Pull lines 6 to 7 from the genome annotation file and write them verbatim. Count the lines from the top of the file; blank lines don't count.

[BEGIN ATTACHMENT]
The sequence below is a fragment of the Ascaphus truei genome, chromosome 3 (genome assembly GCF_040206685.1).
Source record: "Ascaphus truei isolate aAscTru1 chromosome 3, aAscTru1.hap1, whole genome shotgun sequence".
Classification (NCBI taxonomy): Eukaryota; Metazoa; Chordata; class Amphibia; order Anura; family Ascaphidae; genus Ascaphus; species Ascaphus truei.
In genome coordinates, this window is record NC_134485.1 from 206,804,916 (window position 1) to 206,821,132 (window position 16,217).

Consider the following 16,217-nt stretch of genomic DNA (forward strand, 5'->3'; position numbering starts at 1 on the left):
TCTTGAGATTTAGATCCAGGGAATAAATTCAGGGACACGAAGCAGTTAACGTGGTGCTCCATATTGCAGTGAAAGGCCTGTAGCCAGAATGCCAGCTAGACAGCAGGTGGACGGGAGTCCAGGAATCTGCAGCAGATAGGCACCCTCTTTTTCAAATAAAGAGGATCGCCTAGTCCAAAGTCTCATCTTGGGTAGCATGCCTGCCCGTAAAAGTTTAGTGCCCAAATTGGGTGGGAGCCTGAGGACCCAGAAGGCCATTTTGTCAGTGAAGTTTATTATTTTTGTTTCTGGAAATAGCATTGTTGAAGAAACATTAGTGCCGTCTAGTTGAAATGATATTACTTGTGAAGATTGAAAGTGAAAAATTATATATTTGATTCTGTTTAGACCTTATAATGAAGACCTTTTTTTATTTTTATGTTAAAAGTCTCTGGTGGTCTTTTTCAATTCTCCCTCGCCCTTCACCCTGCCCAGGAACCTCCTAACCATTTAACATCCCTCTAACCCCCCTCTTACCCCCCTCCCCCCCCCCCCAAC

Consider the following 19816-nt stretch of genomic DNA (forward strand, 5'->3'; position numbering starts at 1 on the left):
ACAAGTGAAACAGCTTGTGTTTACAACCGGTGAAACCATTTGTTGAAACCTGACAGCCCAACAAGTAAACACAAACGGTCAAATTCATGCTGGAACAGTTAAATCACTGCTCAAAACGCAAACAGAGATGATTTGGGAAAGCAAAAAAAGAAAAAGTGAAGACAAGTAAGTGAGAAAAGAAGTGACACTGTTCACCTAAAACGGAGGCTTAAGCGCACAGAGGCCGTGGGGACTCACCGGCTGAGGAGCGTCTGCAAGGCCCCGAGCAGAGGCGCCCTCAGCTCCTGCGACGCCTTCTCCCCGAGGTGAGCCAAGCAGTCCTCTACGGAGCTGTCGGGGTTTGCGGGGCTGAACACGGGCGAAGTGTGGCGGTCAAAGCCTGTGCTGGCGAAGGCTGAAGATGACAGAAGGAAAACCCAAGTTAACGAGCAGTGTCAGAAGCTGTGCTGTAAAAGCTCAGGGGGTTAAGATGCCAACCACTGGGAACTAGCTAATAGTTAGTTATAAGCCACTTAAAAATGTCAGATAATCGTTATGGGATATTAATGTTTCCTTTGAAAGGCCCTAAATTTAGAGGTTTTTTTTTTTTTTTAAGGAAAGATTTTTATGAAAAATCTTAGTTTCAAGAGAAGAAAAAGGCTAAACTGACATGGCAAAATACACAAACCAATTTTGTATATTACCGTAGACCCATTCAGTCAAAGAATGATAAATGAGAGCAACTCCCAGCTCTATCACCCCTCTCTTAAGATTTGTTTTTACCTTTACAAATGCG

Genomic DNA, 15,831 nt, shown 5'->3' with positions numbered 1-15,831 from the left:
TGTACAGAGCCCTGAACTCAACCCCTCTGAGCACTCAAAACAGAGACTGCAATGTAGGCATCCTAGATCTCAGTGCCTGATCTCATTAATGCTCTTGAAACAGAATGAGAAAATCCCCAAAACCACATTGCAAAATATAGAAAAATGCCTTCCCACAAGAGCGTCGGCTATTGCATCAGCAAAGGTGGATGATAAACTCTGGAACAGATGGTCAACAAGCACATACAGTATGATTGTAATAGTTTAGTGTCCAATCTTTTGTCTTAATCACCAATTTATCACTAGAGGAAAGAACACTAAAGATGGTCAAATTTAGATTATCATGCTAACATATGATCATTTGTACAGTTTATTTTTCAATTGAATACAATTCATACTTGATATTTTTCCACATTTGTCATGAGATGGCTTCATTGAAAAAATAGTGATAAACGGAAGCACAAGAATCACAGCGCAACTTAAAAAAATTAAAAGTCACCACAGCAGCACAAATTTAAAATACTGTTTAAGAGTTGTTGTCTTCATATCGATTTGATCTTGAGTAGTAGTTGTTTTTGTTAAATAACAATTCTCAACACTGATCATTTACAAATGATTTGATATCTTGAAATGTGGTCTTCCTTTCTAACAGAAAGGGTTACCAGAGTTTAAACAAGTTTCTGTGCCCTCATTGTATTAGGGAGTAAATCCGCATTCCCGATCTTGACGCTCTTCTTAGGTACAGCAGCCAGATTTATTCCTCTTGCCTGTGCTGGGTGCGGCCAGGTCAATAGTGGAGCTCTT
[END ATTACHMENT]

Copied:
TCTTGAGATTTAGATCCAGGGAATAAATTCAGGGACACGAAGCAGTTAACGTGGTGCTCCATATTGCAGTGAAAGGCCTGTAGCCAGAATGCCAGCTAGACAGCAGGTGGACGGGAGTCCAGGAATCTGCAGCAGATAGGCACCCTCTTTTTCAAATAAAGAGGATCGCCTAGTCCAAAGTCTCATCTTGGGTAGCATGCCTGCCCGTAAAAGTTTAGTGCCCAAATTGGGTGGGAGCCTGAGGACCCAGAAGGCCATTTTGTCAGTGAAGTTTATTATTTTTGTTTCTGGAAATAGCATTGTTGAAGAAACATTAGTGCCGTCTAGTTGAAATGATATTACTTGTGAAGATTGAAAGTGAAAAATTATATATTTGATTCTGTTTAGACCTTATAATGAAGACCTTTTTTTATTTTTATGTTAAAAGTCTCTGGTGGTCTTTTTCAATTCTCCCTCGCCCTTCACCCTGCCCAGGAACCTCCTAACCATTTAACATCCCTCTAACCCCCCTCTTACCCCCCTCCCCCCCCCCCCAAC

Consider the following 19816-nt stretch of genomic DNA (forward strand, 5'->3'; position numbering starts at 1 on the left):